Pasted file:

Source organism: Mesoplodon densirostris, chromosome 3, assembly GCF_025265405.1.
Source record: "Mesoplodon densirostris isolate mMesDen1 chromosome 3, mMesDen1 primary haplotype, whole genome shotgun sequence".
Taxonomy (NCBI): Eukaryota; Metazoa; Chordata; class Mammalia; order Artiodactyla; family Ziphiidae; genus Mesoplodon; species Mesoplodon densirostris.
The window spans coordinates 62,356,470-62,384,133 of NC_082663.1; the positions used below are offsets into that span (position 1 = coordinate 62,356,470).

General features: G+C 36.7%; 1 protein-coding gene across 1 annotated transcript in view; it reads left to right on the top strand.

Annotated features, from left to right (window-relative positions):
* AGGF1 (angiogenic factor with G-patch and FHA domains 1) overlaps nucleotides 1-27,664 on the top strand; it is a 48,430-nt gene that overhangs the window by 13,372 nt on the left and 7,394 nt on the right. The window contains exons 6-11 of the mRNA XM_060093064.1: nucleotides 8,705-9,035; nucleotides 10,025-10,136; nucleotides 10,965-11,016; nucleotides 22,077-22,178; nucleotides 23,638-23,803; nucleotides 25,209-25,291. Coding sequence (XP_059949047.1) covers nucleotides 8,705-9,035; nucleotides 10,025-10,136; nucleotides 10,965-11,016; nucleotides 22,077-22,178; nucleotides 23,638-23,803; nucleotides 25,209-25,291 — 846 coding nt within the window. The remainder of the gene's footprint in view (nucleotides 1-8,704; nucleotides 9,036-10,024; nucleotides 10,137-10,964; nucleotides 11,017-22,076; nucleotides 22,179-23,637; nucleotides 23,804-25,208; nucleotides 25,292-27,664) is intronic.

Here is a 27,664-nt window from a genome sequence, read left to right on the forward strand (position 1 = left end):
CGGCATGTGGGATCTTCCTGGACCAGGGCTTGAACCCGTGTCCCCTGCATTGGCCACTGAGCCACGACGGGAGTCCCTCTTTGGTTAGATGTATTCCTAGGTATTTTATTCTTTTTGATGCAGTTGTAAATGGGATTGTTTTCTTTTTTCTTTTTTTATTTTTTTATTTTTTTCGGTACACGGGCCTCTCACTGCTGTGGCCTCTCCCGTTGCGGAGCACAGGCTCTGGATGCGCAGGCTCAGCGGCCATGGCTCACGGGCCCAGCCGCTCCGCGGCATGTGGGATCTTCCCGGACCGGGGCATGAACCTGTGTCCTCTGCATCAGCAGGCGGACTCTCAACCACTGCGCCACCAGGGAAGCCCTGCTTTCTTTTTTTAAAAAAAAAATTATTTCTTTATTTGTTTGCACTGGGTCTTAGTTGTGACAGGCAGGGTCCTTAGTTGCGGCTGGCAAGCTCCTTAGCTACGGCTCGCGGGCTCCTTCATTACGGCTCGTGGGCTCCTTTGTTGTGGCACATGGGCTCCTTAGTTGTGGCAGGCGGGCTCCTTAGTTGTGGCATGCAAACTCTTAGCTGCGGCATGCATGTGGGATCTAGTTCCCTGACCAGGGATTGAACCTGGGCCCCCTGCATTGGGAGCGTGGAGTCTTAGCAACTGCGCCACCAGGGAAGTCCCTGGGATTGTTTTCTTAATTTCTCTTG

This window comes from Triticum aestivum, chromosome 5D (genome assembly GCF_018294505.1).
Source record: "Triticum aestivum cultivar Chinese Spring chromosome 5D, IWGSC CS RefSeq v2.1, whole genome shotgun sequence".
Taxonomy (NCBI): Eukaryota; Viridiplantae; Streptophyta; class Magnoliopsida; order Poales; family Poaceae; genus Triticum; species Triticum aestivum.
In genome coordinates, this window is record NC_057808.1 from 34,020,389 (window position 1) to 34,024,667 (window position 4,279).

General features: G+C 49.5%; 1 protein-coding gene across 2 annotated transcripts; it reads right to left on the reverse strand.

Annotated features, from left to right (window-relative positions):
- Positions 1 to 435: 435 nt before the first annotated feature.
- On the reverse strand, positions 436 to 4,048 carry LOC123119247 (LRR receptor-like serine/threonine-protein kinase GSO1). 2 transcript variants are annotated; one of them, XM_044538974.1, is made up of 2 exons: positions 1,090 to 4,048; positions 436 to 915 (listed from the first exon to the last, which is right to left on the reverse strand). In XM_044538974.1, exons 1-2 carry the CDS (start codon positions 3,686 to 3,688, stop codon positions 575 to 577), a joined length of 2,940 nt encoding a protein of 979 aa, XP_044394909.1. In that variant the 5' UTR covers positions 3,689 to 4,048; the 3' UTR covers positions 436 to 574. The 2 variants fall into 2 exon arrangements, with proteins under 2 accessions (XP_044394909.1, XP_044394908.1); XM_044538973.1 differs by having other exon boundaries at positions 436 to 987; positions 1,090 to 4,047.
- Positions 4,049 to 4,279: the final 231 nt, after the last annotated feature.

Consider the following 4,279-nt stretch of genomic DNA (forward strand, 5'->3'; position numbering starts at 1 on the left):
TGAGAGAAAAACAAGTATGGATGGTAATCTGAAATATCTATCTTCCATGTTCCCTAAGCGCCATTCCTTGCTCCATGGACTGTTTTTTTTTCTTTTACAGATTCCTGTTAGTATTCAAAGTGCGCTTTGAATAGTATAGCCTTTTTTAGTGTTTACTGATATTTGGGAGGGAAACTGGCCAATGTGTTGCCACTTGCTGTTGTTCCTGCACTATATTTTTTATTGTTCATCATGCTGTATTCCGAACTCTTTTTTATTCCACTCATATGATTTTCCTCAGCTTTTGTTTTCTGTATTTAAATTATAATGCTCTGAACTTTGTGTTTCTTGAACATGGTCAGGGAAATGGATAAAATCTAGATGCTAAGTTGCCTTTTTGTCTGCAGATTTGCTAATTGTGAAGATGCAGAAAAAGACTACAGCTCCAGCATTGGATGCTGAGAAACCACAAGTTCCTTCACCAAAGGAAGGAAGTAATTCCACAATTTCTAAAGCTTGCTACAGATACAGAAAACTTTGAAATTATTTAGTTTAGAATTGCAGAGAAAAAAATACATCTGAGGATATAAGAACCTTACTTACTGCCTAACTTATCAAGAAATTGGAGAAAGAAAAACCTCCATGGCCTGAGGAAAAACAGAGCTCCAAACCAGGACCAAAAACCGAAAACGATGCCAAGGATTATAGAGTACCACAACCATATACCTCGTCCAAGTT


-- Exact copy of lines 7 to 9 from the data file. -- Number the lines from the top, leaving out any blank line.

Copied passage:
* AGGF1 (angiogenic factor with G-patch and FHA domains 1) overlaps nucleotides 1-27,664 on the top strand; it is a 48,430-nt gene that overhangs the window by 13,372 nt on the left and 7,394 nt on the right. The window contains exons 6-11 of the mRNA XM_060093064.1: nucleotides 8,705-9,035; nucleotides 10,025-10,136; nucleotides 10,965-11,016; nucleotides 22,077-22,178; nucleotides 23,638-23,803; nucleotides 25,209-25,291. Coding sequence (XP_059949047.1) covers nucleotides 8,705-9,035; nucleotides 10,025-10,136; nucleotides 10,965-11,016; nucleotides 22,077-22,178; nucleotides 23,638-23,803; nucleotides 25,209-25,291 — 846 coding nt within the window. The remainder of the gene's footprint in view (nucleotides 1-8,704; nucleotides 9,036-10,024; nucleotides 10,137-10,964; nucleotides 11,017-22,076; nucleotides 22,179-23,637; nucleotides 23,804-25,208; nucleotides 25,292-27,664) is intronic.

Here is a 27,664-nt window from a genome sequence, read left to right on the forward strand (position 1 = left end):
CGGCATGTGGGATCTTCCTGGACCAGGGCTTGAACCCGTGTCCCCTGCATTGGCCACTGAGCCACGACGGGAGTCCCTCTTTGGTTAGATGTATTCCTAGGTATTTTATTCTTTTTGATGCAGTTGTAAATGGGATTGTTTTCTTTTTTCTTTTTTTATTTTTTTATTTTTTTCGGTACACGGGCCTCTCACTGCTGTGGCCTCTCCCGTTGCGGAGCACAGGCTCTGGATGCGCAGGCTCAGCGGCCATGGCTCACGGGCCCAGCCGCTCCGCGGCATGTGGGATCTTCCCGGACCGGGGCATGAACCTGTGTCCTCTGCATCAGCAGGCGGACTCTCAACCACTGCGCCACCAGGGAAGCCCTGCTTTCTTTTTTTAAAAAAAAAATTATTTCTTTATTTGTTTGCACTGGGTCTTAGTTGTGACAGGCAGGGTCCTTAGTTGCGGCTGGCAAGCTCCTTAGCTACGGCTCGCGGGCTCCTTCATTACGGCTCGTGGGCTCCTTTGTTGTGGCACATGGGCTCCTTAGTTGTGGCAGGCGGGCTCCTTAGTTGTGGCATGCAAACTCTTAGCTGCGGCATGCATGTGGGATCTAGTTCCCTGACCAGGGATTGAACCTGGGCCCCCTGCATTGGGAGCGTGGAGTCTTAGCAACTGCGCCACCAGGGAAGTCCCTGGGATTGTTTTCTTAATTTCTCTTG